Yet, neither car was as it originally seemed once the descriptions were opened, and suddenly a comparison was in order…

CLICK FOR DETAILS: 1988 BMW M3 on eBay

Continue reading

1999 BMW M3 Convertible

The E36 M3 is frequently regarded as the awkward middle child between the classic E30 and the accomplished, grown-up E46. As a result, it doesn’t usually command the kind of values attached to its older and younger siblings. But I think that one day, mint examples of these cars – which are increasingly thin on the ground – will be sought after as classics. The E36’s “dolphin” bodyshape marks an important transition point in BMW’s design history, as the angular lines of the 80s would begin to give way to the rounder, softer shapes of the late 90s and early 00s. The trademark four round headlights are still there, but now set back behind glass panels, and the dual kidneys are now more gently integrated into the front nose, all for the sake of aerodynamic efficiency. The M3, available during this period as a coupe, sedan and convertible, was externally distinguishable from the standard model range only by more aggressive front and rear valances, revised side skirts, and rounder side mirrors. But under the hood was a spritely and free-revving 3.2 liter inline six powerplant. Infamously down on power in comparison with the Euro market S50, the S52 motor in the US-spec car was nonetheless good for about 240 hp and, when combined with the lithe chassis and sharp manual transmission, made for a lively and fun car to drive. The E36 M3 may not have been an out-and-out track monster like its predecessor, but it was fast (for its time), practical and easy to live with on a day-to-day basis.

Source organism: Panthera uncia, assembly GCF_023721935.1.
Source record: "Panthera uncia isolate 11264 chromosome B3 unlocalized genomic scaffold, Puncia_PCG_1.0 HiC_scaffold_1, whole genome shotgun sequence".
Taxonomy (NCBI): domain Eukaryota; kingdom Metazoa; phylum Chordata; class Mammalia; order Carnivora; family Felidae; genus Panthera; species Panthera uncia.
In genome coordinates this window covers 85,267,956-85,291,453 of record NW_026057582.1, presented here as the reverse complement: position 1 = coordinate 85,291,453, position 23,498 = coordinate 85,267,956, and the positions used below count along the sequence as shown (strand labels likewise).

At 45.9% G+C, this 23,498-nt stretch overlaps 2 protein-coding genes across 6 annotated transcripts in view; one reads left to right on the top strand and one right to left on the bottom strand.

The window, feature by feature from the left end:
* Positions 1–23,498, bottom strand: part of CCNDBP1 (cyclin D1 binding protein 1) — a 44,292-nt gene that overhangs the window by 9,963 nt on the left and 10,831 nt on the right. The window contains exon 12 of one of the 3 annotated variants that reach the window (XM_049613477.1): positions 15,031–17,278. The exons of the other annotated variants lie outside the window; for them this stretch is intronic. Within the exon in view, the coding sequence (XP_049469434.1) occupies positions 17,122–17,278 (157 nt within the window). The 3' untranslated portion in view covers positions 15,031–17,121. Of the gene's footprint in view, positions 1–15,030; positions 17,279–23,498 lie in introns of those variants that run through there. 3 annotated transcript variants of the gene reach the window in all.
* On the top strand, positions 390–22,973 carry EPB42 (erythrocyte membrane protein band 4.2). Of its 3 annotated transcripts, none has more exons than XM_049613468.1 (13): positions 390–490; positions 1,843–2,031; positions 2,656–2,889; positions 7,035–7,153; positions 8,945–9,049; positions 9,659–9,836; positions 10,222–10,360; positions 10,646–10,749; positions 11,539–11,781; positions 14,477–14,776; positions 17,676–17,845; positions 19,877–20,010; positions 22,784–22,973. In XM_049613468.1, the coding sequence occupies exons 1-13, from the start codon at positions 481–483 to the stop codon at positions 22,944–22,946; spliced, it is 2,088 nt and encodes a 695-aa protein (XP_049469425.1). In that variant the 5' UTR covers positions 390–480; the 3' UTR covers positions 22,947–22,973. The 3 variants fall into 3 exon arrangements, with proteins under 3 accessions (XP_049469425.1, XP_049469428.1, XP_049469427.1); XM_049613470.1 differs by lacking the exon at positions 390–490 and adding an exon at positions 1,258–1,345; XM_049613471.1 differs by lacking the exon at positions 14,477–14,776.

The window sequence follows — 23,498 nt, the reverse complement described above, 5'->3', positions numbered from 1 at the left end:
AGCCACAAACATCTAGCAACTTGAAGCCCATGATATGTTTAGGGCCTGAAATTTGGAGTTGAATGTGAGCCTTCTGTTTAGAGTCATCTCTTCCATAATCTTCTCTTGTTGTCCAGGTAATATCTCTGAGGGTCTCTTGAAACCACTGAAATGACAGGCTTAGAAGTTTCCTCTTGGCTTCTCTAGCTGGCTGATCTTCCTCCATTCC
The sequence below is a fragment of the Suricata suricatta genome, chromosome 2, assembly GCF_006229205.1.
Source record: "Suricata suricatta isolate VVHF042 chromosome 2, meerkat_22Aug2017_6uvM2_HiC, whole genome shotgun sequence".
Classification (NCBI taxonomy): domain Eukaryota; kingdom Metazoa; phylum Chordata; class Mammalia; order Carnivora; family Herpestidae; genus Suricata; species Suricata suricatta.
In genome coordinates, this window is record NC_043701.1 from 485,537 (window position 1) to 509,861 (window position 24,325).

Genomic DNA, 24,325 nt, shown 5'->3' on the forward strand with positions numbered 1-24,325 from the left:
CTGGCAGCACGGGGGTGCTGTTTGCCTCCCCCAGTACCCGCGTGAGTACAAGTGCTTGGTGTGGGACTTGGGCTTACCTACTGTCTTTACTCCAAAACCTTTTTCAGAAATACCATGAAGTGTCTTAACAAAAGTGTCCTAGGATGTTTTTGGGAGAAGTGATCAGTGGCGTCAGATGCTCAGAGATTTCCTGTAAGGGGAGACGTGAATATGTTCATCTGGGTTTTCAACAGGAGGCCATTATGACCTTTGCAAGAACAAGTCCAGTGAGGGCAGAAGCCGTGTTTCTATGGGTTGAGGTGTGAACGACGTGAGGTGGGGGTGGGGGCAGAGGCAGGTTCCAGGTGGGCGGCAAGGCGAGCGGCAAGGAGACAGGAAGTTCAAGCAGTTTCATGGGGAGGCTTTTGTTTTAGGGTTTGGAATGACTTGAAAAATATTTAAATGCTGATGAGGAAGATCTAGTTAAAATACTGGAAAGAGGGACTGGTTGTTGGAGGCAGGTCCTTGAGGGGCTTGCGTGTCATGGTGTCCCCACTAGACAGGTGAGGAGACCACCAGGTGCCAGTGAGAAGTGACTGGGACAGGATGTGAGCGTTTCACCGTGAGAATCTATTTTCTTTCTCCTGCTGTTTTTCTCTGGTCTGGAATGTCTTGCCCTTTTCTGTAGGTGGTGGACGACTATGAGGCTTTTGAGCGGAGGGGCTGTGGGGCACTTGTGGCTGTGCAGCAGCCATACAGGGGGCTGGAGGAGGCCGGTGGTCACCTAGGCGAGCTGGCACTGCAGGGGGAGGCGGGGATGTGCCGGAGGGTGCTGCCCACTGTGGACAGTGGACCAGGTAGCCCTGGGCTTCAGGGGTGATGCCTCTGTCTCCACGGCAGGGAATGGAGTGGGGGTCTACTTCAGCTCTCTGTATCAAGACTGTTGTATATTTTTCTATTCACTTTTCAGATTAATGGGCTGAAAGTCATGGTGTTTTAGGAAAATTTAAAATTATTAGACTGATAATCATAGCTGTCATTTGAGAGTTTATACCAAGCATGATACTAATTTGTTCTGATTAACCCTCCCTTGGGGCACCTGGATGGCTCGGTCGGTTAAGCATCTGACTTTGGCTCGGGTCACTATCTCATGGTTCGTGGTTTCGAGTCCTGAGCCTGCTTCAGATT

CLICK FOR DETAILS: 1999 BMW M3 on San Francisco Craigslist

Continue reading

1998 BMW 318ti M-Sport

Like the M535i from the other day, the 318ti continued BMW’s expansion of M branding to pedestrian models. That plan included inclusion of a new down-market economy model; the 318ti Compact. The new hatchback platform brought the pricing of the small executive into the teens (just), but the only engine available – the 138 horsepower M44 1.8 liter 4-cylinder – proved just adequate motivation. Though big brother power wouldn’t come to the chassis, the Sport, Club Sport and later M-Sport packages added BMW Motorsport DNA into the E36/5. Subtle styling revisions included M3 front bumper cover, revised rocker panels and a diffusor-inspired rear cover. The Club Sport and M-Sport received special mirror covers and integrated fog lights, as well, along with the M-Sport suspension. Inside, special sport seats with Millpoint fabric (red in the case of the Club Sport), along with an M branded wheel and shift knob, helped to remind the driver that they were in the sportiest of economy BMWs. And the basic package was fairly good to begin with, in spite of the power shortfall; Car and Driver rated the 318ti Sport second in its handling competition, though it should be noted that it lost to a front-wheel drive Honda.